I suppose that was good news. After all, every time I checked on the bird he seemed to be doing better. But as I thought about it, I realized there were basically three possibilities, only one of which was favorable:

  1. The bird recovered enough to come out from his hiding place and flew, in the fading light, back to the safety of his nest.
  2. Despite the appearance of recovery, the bird was just using the last of his strength, that he had enough to finally limp off to a dark corner where he expired.
  3. Some neighbourhood cat came along and said “whoa, this one’s easy!”

Whatever the case, I’m glad I didn’t gas him. It’s one thing to do that for a bird that is unconscious, but this guy was alert and aware. I’m not sure that being stuffed into a bag and then having a loud pipe belching stinky fumes into your face is exactly the most humane end for a creature who is aware of what’s going on. But had he been more beat up, had he declined instead of improved, what else could I have done?

Friday Silliness

I know what you’re thinking: Thank Dawg he’s taking a break from all that other nonsense and giving us what we really want to read: inconsequential silliness.

So be it.

How I Know It’s Post-Labour Day

  • By the time I get home from work it’s almost too late to barbeque.
  • I see those bottles of Vinho Verde and rosé in the basement as lost opportunities.
  • Those white pants? Just don’t feel right.

The Most Retardedly Awesome and Awesomely Retarded Thing I’ve Seen in Weeks

Fun with Treadmills. DIY choreography, with fitness machines! Watch the whole thing! (Via Vero. B.)

Build Your Own Dubya

Hey look, you can build your own George Dubya Bush!


So, like, is this how dragonflies give head?

Regarding Katie Couric

Contrary to what you might think, I have nothing against Katie Couric. What I resent, however, is how the media has gotten so frothy-mouthed over the very, very, minor story of her taking The Big Job at the CBS news. That was worthy of a couple of lines several months ago when it was first announced, but that’s all. The fervor we’ve seen since then over this non-story is just stupid. And embarassing.

Let’s get this straight – Katie Couric is not the news. She reads the new. Any media outlet that has focused on the Katie Couric story in the past three months should be fully and completely discredited as being nothing more than gossip mongers. Because that’s all it is. I repeat, inverted and modified for better comprehension – Katie Couric is not the news. Katie Couric presents the news.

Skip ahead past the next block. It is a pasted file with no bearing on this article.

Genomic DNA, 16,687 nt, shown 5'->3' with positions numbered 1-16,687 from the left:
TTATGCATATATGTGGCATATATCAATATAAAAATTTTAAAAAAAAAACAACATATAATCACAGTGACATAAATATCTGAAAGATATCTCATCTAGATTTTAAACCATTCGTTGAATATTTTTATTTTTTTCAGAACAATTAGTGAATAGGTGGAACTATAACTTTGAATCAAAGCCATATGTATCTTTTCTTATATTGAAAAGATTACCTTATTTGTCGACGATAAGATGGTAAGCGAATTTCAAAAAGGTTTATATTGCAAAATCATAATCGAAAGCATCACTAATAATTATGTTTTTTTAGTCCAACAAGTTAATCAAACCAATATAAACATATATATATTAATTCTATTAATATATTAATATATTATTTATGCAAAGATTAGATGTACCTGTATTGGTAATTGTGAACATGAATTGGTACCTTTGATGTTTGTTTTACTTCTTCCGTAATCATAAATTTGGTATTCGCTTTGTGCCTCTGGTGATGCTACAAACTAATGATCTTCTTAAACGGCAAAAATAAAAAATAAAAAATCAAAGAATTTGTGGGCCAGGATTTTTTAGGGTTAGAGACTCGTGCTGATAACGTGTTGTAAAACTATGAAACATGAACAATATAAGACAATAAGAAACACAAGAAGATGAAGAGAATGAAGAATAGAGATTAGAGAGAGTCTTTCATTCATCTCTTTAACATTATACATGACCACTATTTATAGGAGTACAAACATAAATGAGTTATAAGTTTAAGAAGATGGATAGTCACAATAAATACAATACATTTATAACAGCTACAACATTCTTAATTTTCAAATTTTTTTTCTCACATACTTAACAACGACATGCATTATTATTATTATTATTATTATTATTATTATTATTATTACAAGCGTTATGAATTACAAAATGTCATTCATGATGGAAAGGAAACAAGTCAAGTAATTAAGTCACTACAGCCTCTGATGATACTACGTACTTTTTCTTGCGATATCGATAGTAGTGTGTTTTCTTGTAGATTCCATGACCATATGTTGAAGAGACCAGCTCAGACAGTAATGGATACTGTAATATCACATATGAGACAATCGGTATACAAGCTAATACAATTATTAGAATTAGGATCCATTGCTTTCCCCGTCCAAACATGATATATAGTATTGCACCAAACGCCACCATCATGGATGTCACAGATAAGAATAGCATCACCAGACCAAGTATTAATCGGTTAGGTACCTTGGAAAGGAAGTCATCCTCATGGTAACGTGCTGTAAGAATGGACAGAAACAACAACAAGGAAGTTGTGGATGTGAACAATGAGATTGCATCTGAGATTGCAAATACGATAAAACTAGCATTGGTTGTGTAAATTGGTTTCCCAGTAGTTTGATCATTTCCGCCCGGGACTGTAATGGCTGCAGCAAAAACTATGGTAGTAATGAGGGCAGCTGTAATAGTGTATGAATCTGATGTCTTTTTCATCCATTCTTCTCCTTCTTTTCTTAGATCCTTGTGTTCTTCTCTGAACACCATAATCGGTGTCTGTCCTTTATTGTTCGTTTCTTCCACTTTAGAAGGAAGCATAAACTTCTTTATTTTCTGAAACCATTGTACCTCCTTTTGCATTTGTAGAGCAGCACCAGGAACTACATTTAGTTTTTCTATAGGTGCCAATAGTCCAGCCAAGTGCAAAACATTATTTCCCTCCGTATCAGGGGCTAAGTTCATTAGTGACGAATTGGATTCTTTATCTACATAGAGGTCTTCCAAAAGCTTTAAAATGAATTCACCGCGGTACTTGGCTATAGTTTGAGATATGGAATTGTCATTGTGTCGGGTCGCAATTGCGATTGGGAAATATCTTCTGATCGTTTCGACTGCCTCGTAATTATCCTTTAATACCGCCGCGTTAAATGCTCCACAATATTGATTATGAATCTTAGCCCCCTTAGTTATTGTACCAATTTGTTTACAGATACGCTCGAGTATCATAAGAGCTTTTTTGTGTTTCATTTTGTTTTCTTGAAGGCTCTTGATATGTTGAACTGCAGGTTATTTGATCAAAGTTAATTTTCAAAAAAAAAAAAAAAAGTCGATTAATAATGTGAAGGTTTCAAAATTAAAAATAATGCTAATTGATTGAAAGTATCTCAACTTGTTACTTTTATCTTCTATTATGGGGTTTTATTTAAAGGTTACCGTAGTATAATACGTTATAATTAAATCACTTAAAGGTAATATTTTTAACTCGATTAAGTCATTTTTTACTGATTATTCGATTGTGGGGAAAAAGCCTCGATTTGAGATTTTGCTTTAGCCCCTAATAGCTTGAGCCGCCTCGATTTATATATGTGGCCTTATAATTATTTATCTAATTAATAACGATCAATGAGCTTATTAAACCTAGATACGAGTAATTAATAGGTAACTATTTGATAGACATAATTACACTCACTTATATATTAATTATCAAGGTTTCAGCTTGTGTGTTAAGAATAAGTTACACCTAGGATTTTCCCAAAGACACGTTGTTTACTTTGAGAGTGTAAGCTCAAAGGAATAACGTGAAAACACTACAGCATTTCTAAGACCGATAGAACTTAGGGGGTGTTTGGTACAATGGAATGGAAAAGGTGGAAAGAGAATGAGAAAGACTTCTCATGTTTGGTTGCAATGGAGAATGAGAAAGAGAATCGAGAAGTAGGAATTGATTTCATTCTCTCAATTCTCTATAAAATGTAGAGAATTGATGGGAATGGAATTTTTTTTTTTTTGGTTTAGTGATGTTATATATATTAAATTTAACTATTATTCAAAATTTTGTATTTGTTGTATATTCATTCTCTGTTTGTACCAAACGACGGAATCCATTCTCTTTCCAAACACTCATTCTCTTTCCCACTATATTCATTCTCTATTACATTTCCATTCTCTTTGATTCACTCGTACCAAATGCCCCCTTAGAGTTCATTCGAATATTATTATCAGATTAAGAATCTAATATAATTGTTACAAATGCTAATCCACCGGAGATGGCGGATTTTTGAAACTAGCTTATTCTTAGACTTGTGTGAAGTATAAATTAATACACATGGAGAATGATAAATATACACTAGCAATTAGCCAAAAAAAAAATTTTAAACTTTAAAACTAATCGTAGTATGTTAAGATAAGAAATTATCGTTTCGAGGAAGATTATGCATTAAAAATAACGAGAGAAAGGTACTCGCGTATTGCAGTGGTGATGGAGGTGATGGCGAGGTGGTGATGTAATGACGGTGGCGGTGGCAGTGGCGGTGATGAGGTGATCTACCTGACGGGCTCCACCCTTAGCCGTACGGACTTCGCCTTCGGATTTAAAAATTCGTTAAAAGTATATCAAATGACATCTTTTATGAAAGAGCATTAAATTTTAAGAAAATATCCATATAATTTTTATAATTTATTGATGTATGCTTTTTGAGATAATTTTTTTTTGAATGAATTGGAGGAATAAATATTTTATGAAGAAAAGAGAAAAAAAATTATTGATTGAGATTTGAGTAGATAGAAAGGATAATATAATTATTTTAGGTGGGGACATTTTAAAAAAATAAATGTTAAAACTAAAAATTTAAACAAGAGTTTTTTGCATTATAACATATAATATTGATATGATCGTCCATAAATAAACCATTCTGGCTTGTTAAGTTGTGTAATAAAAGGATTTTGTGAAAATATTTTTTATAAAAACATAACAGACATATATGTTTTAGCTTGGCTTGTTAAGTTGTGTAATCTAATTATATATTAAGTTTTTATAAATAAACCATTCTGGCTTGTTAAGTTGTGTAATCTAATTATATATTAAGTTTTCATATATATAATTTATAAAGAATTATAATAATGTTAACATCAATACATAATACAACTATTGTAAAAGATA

(OK, that one was not so silly. Forgive me. Even on my silly days I still have something to rant about.)

Hey, happy hour starts at 4:30!

Of People and Places (Part 3)

This strange relationship I have with places (as described in part 1 and part 2) is reflected in much of the photography I do. My black and white work from the late 1980s and early 90s, for example, is all about places. In most cases to the complete exclusion of people.

Travellers often say that that the thing they enjoy most about their voyages is the people they meet. I too enjoy meeting people when I travel, but the best part about being somewhere remains, for me, the simple fact of being there.

People are transient, but places endure. Arguably, it is the people who make the place. But the ghosts and myths of that place reside in the bricks and mortar, in the trees and utility poles, and in the walls and doors. If I photograph a street vendor in Rome, that is, to me, a photograph of a street vendor. I will rarely iconify an individual. But when I photograph a curving street with its old stone paving and houses of crumbling dusty orange, I feel I am photographing not just the physical structures, but the embodiment of every person who has ever lived on or visited that street, along with their stories and memories.

Few will agree with that view of the world, and that’s fine by me. I envy those who can visit a place and immediately strike up a friendship with its people. That is not so easy for me to do. I tend to keep to myself, to stay quietly in the background.

This is part of the reason why I have generally failed as a travel writer. My attempts in that field have always been very internally focused – accounts of what I saw and felt and imagined. There are almost no people in my travel stories, and that makes them less entertaining, perhaps downright boring. It’s ironic, in that I often enjoy the “people” aspect of other people’s travel stories – books like Karen Connelly’s One Room in a Castle or the Best American Travel Writing series from Houghton Mifflin are full of colorful and interesting people. But they are also full of excellent internal journeys brought about by the external ones.

Regardless, when I photograph or write about a place, I go for what moves me, for what triggers my sense of mythology. For me, that means the place itself, not so much its people. For this reason, I am doomed to eternal failure. Fortunately I have a day job.

(Of People and Places, Part 1 and Part 2.)